Harare, Zimbabwe – Samuel Chikingsa, a 35-year-old firefighter, sits on a sofa in his modest home, staring at the TV as he stresses how he’s making ends meet this month.
He said he has yet to pay school fees for his three children – one of his many financial challenges because the money he makes as a first responder in Zimbabwe has not kept pace with inflation for years.
“I live on borrowing from friends and family so I can get by because the money is hardly enough,” he told Al Jazeera.
Like many of his colleagues, Chikengeza believes the solution to his financial problems is to leave Zimbabwe for a higher paying job abroad.
“I want to leave the country. Each of us wants to leave for other countries. We are all on hold, really.” “As soon as the opportunity arises, I’m outside.”
Zimbabwe’s economy was already on its knees before the pandemic hit, and COVID-19 has only made matters worse.
Salaries are stagnant, foreign exchange is scarce, and the purchasing power of the Zimbabwean dollar continues to erode, with annual inflation hitting 60 percent at the end of last year. Manufacturing is low and poverty is on the rise with the price of everything, including necessities like food and fuel, rising.
Now the economic carnage threatens essential public services by unleashing a massive brain drain in vital sectors.
Harare City Council, which runs the fire department in the Zimbabwean capital, said the city lost 125 firefighters last year.
Council spokesman Innocent Rwindi told Al Jazeera that they left to look for more lucrative jobs abroad, mostly in the Gulf states in the Middle East.
“Our firefighters are wanted because they are highly trained,” he said.
Withdraw higher salaries and better terms
The lure of a more lucrative and stable payday abroad is an attractive proposition for Chikengezha, who currently makes $200 a month.
“Entry salaries [abroad] Somewhere in the region between $1,300 and $1,500.
It’s not just firefighters chasing bigger paychecks. The brain drain is also disrupting the health care sector in Zimbabwe. With the pandemic increasing demand for healthcare workers around the world, Zimbabwe lost about 2,000 healthcare professionals last year, according to state media. This is more than double the immigration rate for 2020.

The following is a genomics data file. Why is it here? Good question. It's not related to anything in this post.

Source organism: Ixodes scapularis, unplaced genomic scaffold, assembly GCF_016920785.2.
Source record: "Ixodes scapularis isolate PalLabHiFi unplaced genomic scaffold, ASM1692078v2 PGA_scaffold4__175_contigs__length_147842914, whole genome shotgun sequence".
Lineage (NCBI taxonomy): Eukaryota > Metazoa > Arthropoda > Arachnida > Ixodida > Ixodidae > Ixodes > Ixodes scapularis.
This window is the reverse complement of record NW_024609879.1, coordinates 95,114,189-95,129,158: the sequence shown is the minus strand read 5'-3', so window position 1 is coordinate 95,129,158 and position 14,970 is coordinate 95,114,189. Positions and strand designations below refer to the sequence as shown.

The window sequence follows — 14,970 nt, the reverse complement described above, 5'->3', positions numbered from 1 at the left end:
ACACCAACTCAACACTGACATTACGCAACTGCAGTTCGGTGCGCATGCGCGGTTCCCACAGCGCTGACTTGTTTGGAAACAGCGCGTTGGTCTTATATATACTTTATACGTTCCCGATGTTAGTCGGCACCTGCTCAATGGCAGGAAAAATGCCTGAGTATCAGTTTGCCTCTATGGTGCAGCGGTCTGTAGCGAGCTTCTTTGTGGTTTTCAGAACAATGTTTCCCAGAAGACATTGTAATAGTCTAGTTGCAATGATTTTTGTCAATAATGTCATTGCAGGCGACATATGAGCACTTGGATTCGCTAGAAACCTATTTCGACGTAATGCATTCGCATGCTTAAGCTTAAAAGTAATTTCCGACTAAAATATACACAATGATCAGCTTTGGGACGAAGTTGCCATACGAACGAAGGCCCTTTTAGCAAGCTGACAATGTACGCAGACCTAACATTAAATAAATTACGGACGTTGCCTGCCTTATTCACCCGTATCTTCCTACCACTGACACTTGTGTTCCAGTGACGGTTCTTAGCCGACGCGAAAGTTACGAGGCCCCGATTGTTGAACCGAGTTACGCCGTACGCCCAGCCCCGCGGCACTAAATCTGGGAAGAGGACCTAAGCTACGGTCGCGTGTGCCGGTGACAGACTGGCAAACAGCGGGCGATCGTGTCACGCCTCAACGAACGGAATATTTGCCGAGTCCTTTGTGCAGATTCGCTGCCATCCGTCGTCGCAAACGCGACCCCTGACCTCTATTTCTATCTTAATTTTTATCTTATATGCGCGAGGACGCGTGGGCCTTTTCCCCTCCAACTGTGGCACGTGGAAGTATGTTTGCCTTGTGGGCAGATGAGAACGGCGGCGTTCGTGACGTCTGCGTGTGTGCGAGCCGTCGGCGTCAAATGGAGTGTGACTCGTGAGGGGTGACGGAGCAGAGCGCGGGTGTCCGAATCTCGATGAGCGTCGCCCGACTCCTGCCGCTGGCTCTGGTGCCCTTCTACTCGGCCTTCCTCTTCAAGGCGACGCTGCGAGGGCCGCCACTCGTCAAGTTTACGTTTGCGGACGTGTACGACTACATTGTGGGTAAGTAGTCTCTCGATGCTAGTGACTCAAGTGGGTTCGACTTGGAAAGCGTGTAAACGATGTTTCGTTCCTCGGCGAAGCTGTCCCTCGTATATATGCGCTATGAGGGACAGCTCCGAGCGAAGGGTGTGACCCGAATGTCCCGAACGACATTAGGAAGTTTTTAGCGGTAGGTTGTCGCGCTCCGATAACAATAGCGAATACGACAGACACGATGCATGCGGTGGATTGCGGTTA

The head of the Zimbabwe Nurses Association, Enoch Dongo, told Al Jazeera that poor pay and working conditions are forcing more nurses to seek jobs outside the troubled South African country, where nurses earn less than $200 a month.
“The salaries of nurses in Zimbabwe are very low. Even when compared to their peers in the southern African region, Zimbabwean nurses are the lowest paid,” Dongo told Al Jazeera.
He also noted that the lack of personal protective equipment made conditions for nurses in Zimbabwe “really dangerous”.
The people’s cry
As the number of firefighters dwindled, a popular protest ensued accusing first responders of poor services.
In November, the Harare Fire Department came under fire over a penthouse fire that killed investment banker Douglas Monatsi.
Acting Fire Officer Cleaver Mavuti defended the fire department’s performance, saying trees prevented the deployment of air ramps to rescue Monazi on the ninth floor.
While Mavuti acknowledges that the mass firefighter exodus is having an impact, he insists that service is still there for Harare residents when it matters.
“Our ability to carry out our duties is sick or diminished, but we are still able to fulfill our duties,” he told Al Jazeera. “We have not reached a point where we have failed in our duties and left people’s property to burn to the ground.”
But Mavuti said the financial constraints are causing losses that outweigh the staff shortage – specifically as the fire engines advance.
“[The city] We’ve promised the council some vehicles, but you know, that’s a practical habit,” he said.
On the healthcare front, pregnant women in Glen View and Buderiro, both high-density suburbs south of Harare, are no longer receiving antenatal care in specialist clinics because there are no nurses on staff to provide these services.
“Specially trained nurses like antenatal nurses have left to seek better opportunities elsewhere,” said a Rwandan city council spokesperson, adding that it was looking for partners to provide US dollar funding to hire increasingly scarce talent.
“People would rather earn US dollars and reject our offers of jobs,” he said.